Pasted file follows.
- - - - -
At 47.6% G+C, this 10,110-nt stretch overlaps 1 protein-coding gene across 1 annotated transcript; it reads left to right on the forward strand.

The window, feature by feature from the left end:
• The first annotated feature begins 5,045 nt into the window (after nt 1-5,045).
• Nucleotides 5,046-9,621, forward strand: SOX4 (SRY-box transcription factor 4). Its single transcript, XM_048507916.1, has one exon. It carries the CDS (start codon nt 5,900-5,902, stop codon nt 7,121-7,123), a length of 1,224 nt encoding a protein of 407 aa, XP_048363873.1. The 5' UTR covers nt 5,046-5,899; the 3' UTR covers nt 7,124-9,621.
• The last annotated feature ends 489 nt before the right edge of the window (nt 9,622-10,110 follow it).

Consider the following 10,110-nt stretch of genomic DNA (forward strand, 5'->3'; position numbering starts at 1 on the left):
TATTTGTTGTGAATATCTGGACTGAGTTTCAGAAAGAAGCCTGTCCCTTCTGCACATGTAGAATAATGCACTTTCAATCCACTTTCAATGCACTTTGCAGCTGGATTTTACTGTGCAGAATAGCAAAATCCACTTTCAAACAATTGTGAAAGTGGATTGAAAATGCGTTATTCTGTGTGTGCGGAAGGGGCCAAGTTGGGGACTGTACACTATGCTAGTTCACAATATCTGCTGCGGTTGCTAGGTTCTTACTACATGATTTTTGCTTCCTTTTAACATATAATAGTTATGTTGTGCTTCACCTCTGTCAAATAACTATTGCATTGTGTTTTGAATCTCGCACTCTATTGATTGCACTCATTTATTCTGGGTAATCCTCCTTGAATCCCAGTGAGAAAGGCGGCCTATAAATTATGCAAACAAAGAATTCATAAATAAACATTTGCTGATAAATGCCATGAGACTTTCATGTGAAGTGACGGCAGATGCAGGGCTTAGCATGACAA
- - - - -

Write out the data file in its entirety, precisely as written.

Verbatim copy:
At 47.6% G+C, this 10,110-nt stretch overlaps 1 protein-coding gene across 1 annotated transcript; it reads left to right on the forward strand.

The window, feature by feature from the left end:
• The first annotated feature begins 5,045 nt into the window (after nt 1-5,045).
• Nucleotides 5,046-9,621, forward strand: SOX4 (SRY-box transcription factor 4). Its single transcript, XM_048507916.1, has one exon. It carries the CDS (start codon nt 5,900-5,902, stop codon nt 7,121-7,123), a length of 1,224 nt encoding a protein of 407 aa, XP_048363873.1. The 5' UTR covers nt 5,046-5,899; the 3' UTR covers nt 7,124-9,621.
• The last annotated feature ends 489 nt before the right edge of the window (nt 9,622-10,110 follow it).

Consider the following 10,110-nt stretch of genomic DNA (forward strand, 5'->3'; position numbering starts at 1 on the left):
TATTTGTTGTGAATATCTGGACTGAGTTTCAGAAAGAAGCCTGTCCCTTCTGCACATGTAGAATAATGCACTTTCAATCCACTTTCAATGCACTTTGCAGCTGGATTTTACTGTGCAGAATAGCAAAATCCACTTTCAAACAATTGTGAAAGTGGATTGAAAATGCGTTATTCTGTGTGTGCGGAAGGGGCCAAGTTGGGGACTGTACACTATGCTAGTTCACAATATCTGCTGCGGTTGCTAGGTTCTTACTACATGATTTTTGCTTCCTTTTAACATATAATAGTTATGTTGTGCTTCACCTCTGTCAAATAACTATTGCATTGTGTTTTGAATCTCGCACTCTATTGATTGCACTCATTTATTCTGGGTAATCCTCCTTGAATCCCAGTGAGAAAGGCGGCCTATAAATTATGCAAACAAAGAATTCATAAATAAACATTTGCTGATAAATGCCATGAGACTTTCATGTGAAGTGACGGCAGATGCAGGGCTTAGCATGACAA